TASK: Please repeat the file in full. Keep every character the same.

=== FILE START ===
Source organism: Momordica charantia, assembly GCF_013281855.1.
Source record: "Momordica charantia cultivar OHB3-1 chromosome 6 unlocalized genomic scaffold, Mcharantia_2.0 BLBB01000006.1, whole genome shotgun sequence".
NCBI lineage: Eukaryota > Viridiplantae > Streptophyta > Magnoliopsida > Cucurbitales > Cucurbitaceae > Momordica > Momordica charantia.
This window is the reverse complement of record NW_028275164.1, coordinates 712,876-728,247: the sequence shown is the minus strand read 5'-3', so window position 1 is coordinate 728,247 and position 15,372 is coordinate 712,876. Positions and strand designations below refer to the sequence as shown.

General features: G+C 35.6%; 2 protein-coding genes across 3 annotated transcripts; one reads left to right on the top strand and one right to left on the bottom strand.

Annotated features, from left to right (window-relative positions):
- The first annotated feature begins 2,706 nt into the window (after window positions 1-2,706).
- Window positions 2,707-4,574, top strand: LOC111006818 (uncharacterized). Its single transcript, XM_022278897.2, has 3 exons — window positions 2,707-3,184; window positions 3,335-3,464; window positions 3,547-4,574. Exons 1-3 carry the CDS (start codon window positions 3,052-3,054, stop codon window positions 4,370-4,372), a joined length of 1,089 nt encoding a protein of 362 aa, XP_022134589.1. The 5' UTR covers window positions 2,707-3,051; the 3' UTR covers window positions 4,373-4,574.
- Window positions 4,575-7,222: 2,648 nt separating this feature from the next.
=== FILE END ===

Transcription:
Source organism: Momordica charantia, assembly GCF_013281855.1.
Source record: "Momordica charantia cultivar OHB3-1 chromosome 6 unlocalized genomic scaffold, Mcharantia_2.0 BLBB01000006.1, whole genome shotgun sequence".
NCBI lineage: Eukaryota > Viridiplantae > Streptophyta > Magnoliopsida > Cucurbitales > Cucurbitaceae > Momordica > Momordica charantia.
This window is the reverse complement of record NW_028275164.1, coordinates 712,876-728,247: the sequence shown is the minus strand read 5'-3', so window position 1 is coordinate 728,247 and position 15,372 is coordinate 712,876. Positions and strand designations below refer to the sequence as shown.

General features: G+C 35.6%; 2 protein-coding genes across 3 annotated transcripts; one reads left to right on the top strand and one right to left on the bottom strand.

Annotated features, from left to right (window-relative positions):
- The first annotated feature begins 2,706 nt into the window (after window positions 1-2,706).
- Window positions 2,707-4,574, top strand: LOC111006818 (uncharacterized). Its single transcript, XM_022278897.2, has 3 exons — window positions 2,707-3,184; window positions 3,335-3,464; window positions 3,547-4,574. Exons 1-3 carry the CDS (start codon window positions 3,052-3,054, stop codon window positions 4,370-4,372), a joined length of 1,089 nt encoding a protein of 362 aa, XP_022134589.1. The 5' UTR covers window positions 2,707-3,051; the 3' UTR covers window positions 4,373-4,574.
- Window positions 4,575-7,222: 2,648 nt separating this feature from the next.